Lincoln Schatz's second solo exhibition at Quint Contemporary Art will continue in the tradition of his previous generative new media works, but with an extraordinary interactive component. His new work for the exhibition, titled CUBE, consists of a translucent Plexiglas room built within the gallery and embedded with 24 video cameras to create densely layered video portraits from one hour sittings with invited guests and patrons. There will be a public reception on February 8th from 6 to 8 pm. The artist will be in attendance.
Portraiture has historically been a means to immortalize oneself in carefully staged, single timeless moment. Loaded with visual signifiers and coded messages, a traditional portrait is designed to allow the subject to broadcast his personality and individuality (often focusing on position and status). Sitting for a Generative Portrait still requires the subject to come prepared with their own symbols of identity and ideal representation, but both subject and artist cede control of the final result in how those representations interplay.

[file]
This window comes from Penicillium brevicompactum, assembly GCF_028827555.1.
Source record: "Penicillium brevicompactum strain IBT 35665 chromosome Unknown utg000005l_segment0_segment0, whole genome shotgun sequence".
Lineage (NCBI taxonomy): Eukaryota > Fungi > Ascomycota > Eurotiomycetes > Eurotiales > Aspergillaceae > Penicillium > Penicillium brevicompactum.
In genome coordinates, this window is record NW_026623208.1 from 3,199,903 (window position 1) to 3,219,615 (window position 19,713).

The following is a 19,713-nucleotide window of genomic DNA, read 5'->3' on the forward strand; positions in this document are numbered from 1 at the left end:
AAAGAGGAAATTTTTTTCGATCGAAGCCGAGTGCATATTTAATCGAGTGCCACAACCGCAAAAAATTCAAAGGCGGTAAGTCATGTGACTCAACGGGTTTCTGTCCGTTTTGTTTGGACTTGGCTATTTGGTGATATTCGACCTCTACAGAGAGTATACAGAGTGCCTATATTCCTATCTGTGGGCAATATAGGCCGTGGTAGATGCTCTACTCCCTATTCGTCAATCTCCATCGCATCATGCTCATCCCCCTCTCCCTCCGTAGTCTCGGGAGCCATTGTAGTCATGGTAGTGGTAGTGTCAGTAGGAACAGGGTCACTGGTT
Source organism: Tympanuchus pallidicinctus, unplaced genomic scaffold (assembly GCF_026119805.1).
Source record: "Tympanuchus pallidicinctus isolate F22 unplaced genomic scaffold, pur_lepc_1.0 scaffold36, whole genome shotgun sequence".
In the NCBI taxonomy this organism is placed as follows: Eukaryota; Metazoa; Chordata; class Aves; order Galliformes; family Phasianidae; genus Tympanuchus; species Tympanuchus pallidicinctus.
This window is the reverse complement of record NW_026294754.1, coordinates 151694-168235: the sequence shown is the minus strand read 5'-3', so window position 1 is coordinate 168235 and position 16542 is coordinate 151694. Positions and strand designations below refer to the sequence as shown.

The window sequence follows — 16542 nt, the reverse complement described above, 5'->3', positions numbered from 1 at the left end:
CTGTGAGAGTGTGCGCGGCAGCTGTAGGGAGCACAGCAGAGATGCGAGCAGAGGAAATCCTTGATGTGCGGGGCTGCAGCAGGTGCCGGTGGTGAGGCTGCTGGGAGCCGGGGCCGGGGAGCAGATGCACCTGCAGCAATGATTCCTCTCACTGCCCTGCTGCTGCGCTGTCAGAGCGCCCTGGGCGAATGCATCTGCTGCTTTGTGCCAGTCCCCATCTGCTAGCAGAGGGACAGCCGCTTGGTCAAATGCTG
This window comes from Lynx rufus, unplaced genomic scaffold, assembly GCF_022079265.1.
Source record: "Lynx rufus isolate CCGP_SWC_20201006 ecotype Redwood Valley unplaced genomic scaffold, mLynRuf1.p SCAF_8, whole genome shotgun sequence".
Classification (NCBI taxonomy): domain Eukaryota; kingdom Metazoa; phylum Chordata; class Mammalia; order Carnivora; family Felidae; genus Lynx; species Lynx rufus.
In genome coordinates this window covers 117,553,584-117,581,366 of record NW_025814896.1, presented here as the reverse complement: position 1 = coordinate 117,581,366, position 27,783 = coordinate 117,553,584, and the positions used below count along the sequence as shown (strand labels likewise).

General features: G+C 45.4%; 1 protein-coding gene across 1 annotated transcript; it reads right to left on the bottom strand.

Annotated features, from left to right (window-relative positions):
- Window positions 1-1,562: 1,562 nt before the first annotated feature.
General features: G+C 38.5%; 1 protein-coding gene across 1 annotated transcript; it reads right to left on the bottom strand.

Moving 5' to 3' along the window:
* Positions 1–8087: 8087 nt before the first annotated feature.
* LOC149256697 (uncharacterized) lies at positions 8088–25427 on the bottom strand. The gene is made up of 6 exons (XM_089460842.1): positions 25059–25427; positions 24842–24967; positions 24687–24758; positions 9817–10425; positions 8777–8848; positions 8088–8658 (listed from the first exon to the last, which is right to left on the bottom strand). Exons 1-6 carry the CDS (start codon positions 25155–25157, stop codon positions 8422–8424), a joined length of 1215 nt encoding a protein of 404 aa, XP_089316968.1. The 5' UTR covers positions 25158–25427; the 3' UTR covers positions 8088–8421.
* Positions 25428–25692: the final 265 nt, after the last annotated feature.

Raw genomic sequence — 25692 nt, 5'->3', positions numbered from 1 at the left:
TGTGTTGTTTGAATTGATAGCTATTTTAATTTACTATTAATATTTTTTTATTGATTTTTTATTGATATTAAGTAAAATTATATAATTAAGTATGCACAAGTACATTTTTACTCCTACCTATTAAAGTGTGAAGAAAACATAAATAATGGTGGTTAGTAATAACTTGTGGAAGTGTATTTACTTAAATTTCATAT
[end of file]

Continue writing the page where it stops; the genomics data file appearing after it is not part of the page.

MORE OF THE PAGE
The subject is given one hour within the CUBE. During that hour in the CUBE anything can be done, anyone can be with them. The subjects are only bound by their notions of themselves. The 24 video cameras will simultaneously record 60 minutes from their unique perspectives inside the CUBE. Subjects are asked to bring their own music and whatever objects (furniture, meal, animal, etc) or other people they would like to have included in the portrait. The resulting collection of video footage is endlessly recombined. This results in a multi-perspective, continuously developing Generative Portrait delivered on a 60” screen with a computer running the artwork. The idea of manipulating time through compression, expansion and reassembly are central to Lincoln’s work. The CUBE will function as both an object and a portrait space. Subjects are encouraged to explore the unique possibilities presented to them during their hour within the CUBE. They could do ANYTHING.